Trucking technology without borders

Rick Mihelic Headshot

Cross-border freight truck traffic is a significant factor that may not be on the radar for those planning zero-emission and alternative fuel freight infrastructure and regulations.

The mix of alternatives in freight truck technology’s messy-middle will be impacted by consistency between the U.S., Canada and Mexico. For example, a hydrogen fuel cell truck (FCEV) operating out of Edmonton going to Nebraska is going to need consistent fueling capability on its route. A battery electric vehicle (BEV) operating out of Vancouver, BC will need compatible electric-charging capability on its way to and from Boise. The U.S.-Mexico border, because of different driver regulations, will likely need significant alternative fueling infrastructure to accommodate the volume of trucks starting or ending their U.S. trips there.

The U.S., Canada and Mexico share something in common: freight crosses their borders daily – a lot of freight.

The U.S.  Bureau of Transportation Statistics (BTS) estimates 5,526,056 trucks crossed from Canada to the U.S. in 2023. Coyote Logistics claims that most of that truck-trailer freight crossed that border and went on to its U.S. destination without a driver change and without transloading. The other drivable border with Mexico, according to BTS, saw 7,356,659 trucks cross. But rule differences for drivers crossing that border, per Coyote Logistics, mean that most of the trailer loads are transloaded near the border and are carried in by a different driver. BTS publishes the monthly graph of border crossings seen below.

Image 1 Border Crossing Bar Graph Bts

Coyote Logistics estimates there are 88,000 companies involved in freight trucks crossing the U.S.-Canada border, and 178,000 trucking companies dealing with the U.S.-Mexico border. BTS publishes this map below of where those border crosses are occurring, with the size of the circle representing the volume of trucks. 

Image 2 Border Crossing Map Bts

Border crossings were some of the details that OEMs discussed with the Environmental Protection Agency and Department of Transportation during the planning for the 2010 Greenhouse Gas Regulations. There were many potential complexities for creating uniform rules for vehicles operating in the U.S. that might be registered in different countries, or partially completed in one country but then finished in another.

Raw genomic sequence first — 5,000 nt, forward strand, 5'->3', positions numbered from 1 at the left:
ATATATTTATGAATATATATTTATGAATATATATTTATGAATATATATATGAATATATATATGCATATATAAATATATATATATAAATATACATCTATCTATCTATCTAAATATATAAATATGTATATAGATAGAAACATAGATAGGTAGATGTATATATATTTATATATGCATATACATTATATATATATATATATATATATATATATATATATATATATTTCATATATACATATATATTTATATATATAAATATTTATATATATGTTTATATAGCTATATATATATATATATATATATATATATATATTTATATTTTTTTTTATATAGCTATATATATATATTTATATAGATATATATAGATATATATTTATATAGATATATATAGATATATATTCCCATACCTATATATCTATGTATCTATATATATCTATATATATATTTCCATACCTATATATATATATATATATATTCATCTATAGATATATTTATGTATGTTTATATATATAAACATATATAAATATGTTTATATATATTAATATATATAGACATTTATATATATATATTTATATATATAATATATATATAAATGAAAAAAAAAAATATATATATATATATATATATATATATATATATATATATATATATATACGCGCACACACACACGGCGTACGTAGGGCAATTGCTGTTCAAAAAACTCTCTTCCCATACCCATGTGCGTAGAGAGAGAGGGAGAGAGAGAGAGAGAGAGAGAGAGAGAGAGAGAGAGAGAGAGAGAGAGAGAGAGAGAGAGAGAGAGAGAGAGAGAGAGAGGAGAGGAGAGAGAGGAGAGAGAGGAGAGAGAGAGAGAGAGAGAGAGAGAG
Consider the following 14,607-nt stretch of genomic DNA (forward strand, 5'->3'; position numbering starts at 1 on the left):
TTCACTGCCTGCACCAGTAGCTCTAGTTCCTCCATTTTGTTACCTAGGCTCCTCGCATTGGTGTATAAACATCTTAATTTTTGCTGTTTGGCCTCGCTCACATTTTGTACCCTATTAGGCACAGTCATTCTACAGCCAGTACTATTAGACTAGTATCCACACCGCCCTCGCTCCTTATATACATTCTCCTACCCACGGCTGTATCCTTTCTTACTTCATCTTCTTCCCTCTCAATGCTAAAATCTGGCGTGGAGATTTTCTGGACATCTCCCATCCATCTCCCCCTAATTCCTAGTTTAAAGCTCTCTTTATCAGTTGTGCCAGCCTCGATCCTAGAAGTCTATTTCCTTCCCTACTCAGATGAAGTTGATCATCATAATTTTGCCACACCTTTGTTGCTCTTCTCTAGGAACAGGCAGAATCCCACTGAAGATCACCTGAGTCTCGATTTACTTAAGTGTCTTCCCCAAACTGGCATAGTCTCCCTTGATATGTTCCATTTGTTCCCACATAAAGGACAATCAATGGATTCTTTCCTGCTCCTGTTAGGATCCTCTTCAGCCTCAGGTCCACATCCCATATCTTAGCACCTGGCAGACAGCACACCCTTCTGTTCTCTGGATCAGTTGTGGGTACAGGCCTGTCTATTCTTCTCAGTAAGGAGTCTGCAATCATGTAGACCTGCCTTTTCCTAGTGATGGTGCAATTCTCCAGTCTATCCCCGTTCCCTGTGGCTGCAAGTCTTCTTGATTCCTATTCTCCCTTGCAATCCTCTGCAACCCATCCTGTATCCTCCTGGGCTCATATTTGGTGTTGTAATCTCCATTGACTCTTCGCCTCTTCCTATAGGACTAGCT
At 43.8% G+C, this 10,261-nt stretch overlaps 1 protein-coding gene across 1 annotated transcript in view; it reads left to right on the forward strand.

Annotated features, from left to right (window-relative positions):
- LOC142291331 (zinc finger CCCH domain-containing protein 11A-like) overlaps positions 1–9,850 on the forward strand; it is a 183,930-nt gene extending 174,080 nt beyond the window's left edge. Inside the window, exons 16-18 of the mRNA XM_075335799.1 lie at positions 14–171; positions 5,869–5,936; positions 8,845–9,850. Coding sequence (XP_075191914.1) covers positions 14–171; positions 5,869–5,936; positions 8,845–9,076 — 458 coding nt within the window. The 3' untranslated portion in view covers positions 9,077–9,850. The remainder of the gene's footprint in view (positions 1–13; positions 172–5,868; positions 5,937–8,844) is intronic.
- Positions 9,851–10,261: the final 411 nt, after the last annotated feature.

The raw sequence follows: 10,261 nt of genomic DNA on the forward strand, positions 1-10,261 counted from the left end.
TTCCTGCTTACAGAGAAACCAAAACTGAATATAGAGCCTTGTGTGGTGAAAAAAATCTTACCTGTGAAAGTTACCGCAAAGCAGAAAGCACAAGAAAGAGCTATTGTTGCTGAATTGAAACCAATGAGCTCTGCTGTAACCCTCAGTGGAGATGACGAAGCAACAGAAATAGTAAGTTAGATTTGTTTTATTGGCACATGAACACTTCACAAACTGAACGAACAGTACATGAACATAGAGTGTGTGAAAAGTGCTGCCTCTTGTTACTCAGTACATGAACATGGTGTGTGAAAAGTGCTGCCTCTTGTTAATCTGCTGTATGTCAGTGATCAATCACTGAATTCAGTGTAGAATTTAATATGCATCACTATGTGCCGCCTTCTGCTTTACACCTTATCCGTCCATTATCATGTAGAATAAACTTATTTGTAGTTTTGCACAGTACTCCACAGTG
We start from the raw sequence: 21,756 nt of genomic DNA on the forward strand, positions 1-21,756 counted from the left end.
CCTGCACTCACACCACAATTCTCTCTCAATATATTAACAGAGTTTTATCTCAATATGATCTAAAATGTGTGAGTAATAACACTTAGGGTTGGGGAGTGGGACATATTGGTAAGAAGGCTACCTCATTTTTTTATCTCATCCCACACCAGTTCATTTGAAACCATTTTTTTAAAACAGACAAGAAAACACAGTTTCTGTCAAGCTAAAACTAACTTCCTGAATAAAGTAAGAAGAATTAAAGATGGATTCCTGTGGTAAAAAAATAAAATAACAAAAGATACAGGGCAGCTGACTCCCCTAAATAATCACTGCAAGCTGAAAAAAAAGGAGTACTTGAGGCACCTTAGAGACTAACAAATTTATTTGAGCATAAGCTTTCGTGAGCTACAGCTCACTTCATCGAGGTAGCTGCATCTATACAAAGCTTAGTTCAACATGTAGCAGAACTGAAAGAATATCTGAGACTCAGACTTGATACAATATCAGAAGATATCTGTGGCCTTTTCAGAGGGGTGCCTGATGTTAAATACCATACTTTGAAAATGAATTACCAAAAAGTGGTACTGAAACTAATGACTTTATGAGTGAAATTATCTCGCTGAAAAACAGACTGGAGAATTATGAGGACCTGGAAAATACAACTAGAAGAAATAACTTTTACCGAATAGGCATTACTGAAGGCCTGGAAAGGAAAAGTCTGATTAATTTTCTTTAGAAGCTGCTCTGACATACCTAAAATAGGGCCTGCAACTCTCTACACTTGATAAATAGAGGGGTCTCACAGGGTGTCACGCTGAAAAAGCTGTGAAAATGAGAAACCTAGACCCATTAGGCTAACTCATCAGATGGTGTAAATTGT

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The need for consistency in planning infrastructure in North America to support the next generations of trucks with alternative fuels could become a stumbling block to powertrain technology adoption that impacts trade, jobs and profits.

Look at the map below of the first phase of the U.S. National Zero-Emission Corridor Strategy and compare it to the BTS Border Crossing map. It seems like the border crossing traffic is not being properly prioritized. 

Image 3 Phase 1 Zev Corridors Doe

The volume of cross-border truck traffic is small compared to total freight traffic in the U.S., but it is a significant economic factor with respect to U.S. economics. Canada and Mexico are in the top three countries importing to the U.S. The two combined represent nearly a $1 trillion in annual imports to the U.S.

Details often matter. Will future trucking's transition away from fossil fuels be impacted by not properly factoring in cross-border freight trucks? Will this result in greater inefficiency and cost with more transloading events and more driver/truck/trailer hand-offs required?

Commercial freight is a North American business that includes the U.S./Canada and U.S./Mexico cross-border traffic. Ignoring that will only increase the risks of slowing the transition away from fossil-fueled trucks.

Rick Mihelic is NACFE’s Director of Emerging Technologies. He has authored for NACFE four Guidance Reports on electric and alternative fuel medium- and heavy-duty trucks and several Confidence Reports on Determining Efficiency, Tractor and Trailer Aerodynamics, Two Truck Platooning, and authored special studies on Regional Haul, Defining Production and Intentional Pairing of tractor trailers.